International humanitarian law and cyber warfare: Old laws vs. new phenomena

By Jordan Hawthorne

War. A term which traditionally conjures images of uniformed armies, guns, bombs, and other forms of conventional military warfare. Yet the 21st century has seen the rise of a new form of war, one divorced from these traditional methods and means: ‘cyber warfare’.

‘Cyber warfare’ refers to war that is waged not through military hostilities on the ground, but through virtual means and methods, within the domain of ‘cyberspace.’  Despite its unconventional nature, the international legal community agrees that international humanitarian law (‘IHL’) can apply to cyber warfare, provided that attacks are committed within the context of an armed conflict, (see the Tallinn Manual). However, the question of how to transpose and apply IHL rules to this modern phenomenon remains problematic.

One of the greatest challenges arising in the context of a cyber attack is the application of the principle of distinction. The principle of distinction is a cornerstone of IHL, one which requires that parties to a conflict differentiate between civilians/civilian objects, and combatants/military objectives at all times (the latter being legitimate targets in an armed attack, while the former cannot be attacked under any circumstances). Making such a distinction in cyberspace is however wrought with difficulty, due to characteristics of the forum, such as its interconnectivity. Cyberspace is a complex network of countless, interconnected computer systems, spanning across the globe. Civilian and military computer systems therefore may be, and often are, intertwined (with the latter sometimes even relying on the former). As a result, it is incredibly difficult to identify ‘legitimate’ targets, and to limit the effects of an attack to a pure military objective.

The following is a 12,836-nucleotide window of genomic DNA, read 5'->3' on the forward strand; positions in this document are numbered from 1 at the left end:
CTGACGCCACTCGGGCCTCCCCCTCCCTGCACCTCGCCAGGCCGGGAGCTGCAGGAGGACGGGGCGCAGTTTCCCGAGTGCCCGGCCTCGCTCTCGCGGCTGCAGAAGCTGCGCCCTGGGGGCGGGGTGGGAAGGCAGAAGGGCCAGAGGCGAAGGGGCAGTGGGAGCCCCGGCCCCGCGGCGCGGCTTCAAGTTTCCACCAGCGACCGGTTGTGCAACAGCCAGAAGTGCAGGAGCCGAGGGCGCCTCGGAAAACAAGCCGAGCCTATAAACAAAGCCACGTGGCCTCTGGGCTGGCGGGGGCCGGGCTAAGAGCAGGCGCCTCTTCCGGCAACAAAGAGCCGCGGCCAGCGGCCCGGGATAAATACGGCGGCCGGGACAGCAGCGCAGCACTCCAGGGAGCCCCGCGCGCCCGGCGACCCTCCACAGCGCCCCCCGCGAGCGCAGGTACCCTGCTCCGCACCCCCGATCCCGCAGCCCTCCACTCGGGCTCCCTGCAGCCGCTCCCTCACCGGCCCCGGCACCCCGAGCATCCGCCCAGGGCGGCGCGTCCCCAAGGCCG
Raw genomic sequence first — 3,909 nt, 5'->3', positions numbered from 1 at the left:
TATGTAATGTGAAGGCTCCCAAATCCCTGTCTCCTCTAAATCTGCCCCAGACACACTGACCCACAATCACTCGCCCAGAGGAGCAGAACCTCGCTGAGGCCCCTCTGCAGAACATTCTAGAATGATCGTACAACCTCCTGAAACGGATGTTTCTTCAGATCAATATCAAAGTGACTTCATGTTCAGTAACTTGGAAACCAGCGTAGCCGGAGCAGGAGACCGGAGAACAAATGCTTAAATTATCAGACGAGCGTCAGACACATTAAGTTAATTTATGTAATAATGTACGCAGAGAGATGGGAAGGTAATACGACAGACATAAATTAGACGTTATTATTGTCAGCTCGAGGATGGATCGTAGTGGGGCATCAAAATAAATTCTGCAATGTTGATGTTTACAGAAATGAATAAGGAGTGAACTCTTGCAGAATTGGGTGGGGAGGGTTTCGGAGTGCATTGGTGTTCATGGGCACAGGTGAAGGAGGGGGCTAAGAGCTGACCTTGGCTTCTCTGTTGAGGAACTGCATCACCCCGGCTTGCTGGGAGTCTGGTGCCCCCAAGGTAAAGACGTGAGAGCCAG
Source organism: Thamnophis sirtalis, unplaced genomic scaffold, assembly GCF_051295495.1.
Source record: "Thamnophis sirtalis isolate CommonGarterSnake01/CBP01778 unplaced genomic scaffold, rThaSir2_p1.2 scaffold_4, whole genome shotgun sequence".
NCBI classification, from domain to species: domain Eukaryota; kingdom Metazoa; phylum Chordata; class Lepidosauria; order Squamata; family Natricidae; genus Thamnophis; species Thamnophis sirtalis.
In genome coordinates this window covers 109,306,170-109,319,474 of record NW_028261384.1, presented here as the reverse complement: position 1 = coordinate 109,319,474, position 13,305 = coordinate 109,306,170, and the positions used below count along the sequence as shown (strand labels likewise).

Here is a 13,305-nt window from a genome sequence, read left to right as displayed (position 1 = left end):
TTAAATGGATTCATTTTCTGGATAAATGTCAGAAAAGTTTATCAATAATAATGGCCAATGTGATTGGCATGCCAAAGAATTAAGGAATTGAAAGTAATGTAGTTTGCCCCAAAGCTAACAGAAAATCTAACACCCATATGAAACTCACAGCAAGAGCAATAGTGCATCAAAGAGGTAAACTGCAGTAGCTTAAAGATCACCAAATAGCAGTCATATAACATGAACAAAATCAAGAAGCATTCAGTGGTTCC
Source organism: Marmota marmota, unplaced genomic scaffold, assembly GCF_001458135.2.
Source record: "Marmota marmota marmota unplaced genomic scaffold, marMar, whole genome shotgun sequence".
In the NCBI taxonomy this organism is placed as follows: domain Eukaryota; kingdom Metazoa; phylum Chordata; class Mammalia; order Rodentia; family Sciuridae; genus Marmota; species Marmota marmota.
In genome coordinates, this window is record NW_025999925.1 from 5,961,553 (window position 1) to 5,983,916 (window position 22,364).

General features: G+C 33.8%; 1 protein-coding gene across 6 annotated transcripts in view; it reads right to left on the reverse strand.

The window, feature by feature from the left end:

Another issue arising is the fundamental assumption in IHL that parties to an armed conflict are known and identifiable. In cyberspace, this is rarely the case; attackers are frequently anonymous. As such, in a web of hundreds of thousands of communications systems, trying to identify parties behind an attack is like looking for the proverbial needle in a haystack. This raises a whole range of issues for IHL, which relies on attributing an attack to either a party to the conflict or an individual. For example, if the perpetrator(s) of a cyber attack cannot be identified, then the link between that cyber attack and a situation of armed conflict is extremely difficult to establish, raising the questions as to whether IHL even applies to the cyber attack to begin with (Droege, 2012). Further, the inability to identify perpetrators inevitably renders prosecution and punishment virtually impossible, fostering an expectation of impunity.

But why does it matter? Surely the damage caused by a cyber attack cannot be as devastating as that arising from physical armed attacks?

In fact, it can. The real and potential humanitarian effects of cyber warfare are extremely damaging. Cyber attacks can cause mass confusion, chaos and disruption, bringing daily life to a halt. For example, in Estonia in 2007, cyber attacks shut down ATM machines, online banking services and news broadcasters, and prevented government employees from communicating with one another. More recently in Ukraine, a cyber attack disrupted the country’s national bank, state power company, largest airport, postal service and more. The International Committee of the Red Cross  anticipates even more serious effects; for example, where State networks are blocked or tampered with, civilians may be deprived of water, medical care and electricity. Such effects have already been seen, as a result of the 'Ransomware' cyber attack on 12 May this year. This attack caused major disruption to the UK’s National Healthcare System, resulting in massive delays, the turning away of patients, the diversion of ambulances and more.

So what can we do?

IHL is old. It stems from the horrors of the battle that Henry Dunant witnessed at Solferino in 1859. The reality we now face is different; war is not always waged on the ground- it can be waged from behind a keyboard, and launched at the touch of a button.

The use of cyber warfare is likely to continue, and to become increasingly sophisticated. We must therefore ask ourselves whether IHL, in its current form, is robust and flexible enough to protect civilians from its effects. Can the hurdles outlined above (and many other issues not discussed here) be overcome? If not, steps must be taken to develop new rules to ensure that this form of warfare is regulated, and that civilians are protected.